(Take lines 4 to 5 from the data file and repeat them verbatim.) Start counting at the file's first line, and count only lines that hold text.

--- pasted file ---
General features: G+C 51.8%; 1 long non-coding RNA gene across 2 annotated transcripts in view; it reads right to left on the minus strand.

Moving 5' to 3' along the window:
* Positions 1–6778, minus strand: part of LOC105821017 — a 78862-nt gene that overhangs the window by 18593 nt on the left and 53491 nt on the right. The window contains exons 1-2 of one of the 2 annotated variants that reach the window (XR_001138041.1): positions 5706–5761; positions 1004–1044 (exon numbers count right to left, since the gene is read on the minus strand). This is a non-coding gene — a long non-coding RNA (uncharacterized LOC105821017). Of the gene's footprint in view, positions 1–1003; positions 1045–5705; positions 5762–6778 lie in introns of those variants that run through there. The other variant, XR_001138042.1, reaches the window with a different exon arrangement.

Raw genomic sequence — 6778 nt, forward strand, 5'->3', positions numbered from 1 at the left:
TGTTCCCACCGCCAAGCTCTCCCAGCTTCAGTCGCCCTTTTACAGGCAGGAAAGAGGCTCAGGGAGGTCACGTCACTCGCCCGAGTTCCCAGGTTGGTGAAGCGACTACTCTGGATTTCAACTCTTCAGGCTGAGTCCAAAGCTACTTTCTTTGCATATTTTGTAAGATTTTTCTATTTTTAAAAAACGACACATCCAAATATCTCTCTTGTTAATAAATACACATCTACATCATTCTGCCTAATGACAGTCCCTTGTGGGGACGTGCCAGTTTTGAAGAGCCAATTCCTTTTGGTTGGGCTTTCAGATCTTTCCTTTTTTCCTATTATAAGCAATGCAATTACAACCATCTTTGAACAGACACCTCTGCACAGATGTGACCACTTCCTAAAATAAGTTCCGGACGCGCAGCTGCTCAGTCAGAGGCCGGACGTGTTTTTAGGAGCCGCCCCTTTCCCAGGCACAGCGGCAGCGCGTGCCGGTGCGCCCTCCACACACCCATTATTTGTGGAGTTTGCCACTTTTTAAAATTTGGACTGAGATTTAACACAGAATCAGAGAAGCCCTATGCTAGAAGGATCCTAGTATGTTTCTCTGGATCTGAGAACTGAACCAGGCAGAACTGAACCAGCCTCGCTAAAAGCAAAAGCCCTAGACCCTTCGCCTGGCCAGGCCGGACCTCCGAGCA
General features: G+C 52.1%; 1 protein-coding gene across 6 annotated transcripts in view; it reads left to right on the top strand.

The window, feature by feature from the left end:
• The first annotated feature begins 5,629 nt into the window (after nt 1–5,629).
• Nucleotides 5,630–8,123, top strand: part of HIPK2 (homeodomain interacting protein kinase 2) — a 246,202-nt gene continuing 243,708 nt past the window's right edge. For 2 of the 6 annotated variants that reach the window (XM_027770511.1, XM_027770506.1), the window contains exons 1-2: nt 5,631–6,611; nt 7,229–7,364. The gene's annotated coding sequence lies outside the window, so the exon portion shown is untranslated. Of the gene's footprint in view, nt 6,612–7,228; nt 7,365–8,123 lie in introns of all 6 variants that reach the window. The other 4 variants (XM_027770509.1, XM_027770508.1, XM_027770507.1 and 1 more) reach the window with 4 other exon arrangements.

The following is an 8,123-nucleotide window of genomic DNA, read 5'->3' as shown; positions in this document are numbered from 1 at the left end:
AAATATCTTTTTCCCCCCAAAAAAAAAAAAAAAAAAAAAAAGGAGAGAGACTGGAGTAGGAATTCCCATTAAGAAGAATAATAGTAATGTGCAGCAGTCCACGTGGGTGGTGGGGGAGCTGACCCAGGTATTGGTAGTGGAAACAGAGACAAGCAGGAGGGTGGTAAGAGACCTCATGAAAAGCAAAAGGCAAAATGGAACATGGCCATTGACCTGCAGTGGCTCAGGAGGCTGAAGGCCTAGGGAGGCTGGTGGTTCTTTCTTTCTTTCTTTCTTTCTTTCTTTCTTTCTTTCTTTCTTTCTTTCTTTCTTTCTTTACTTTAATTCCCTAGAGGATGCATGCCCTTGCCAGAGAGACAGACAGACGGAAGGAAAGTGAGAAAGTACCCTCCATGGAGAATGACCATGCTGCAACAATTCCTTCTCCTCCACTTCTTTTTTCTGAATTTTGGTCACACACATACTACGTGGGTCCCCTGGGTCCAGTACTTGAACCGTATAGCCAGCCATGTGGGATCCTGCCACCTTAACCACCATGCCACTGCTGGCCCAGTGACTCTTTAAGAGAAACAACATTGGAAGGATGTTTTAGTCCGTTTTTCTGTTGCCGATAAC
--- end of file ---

Raw genomic sequence — 6778 nt, forward strand, 5'->3', positions numbered from 1 at the left:
TGTTCCCACCGCCAAGCTCTCCCAGCTTCAGTCGCCCTTTTACAGGCAGGAAAGAGGCTCAGGGAGGTCACGTCACTCGCCCGAGTTCCCAGGTTGGTGAAGCGACTACTCTGGATTTCAACTCTTCAGGCTGAGTCCAAAGCTACTTTCTTTGCATATTTTGTAAGATTTTTCTATTTTTAAAAAACGACACATCCAAATATCTCTCTTGTTAATAAATACACATCTACATCATTCTGCCTAATGACAGTCCCTTGTGGGGACGTGCCAGTTTTGAAGAGCCAATTCCTTTTGGTTGGGCTTTCAGATCTTTCCTTTTTTCCTATTATAAGCAATGCAATTACAACCATCTTTGAACAGACACCTCTGCACAGATGTGACCACTTCCTAAAATAAGTTCCGGACGCGCAGCTGCTCAGTCAGAGGCCGGACGTGTTTTTAGGAGCCGCCCCTTTCCCAGGCACAGCGGCAGCGCGTGCCGGTGCGCCCTCCACACACCCATTATTTGTGGAGTTTGCCACTTTTTAAAATTTGGACTGAGATTTAACACAGAATCAGAGAAGCCCTATGCTAGAAGGATCCTAGTATGTTTCTCTGGATCTGAGAACTGAACCAGGCAGAACTGAACCAGCCTCGCTAAAAGCAAAAGCCCTAGACCCTTCGCCTGGCCAGGCCGGACCTCCGAGCA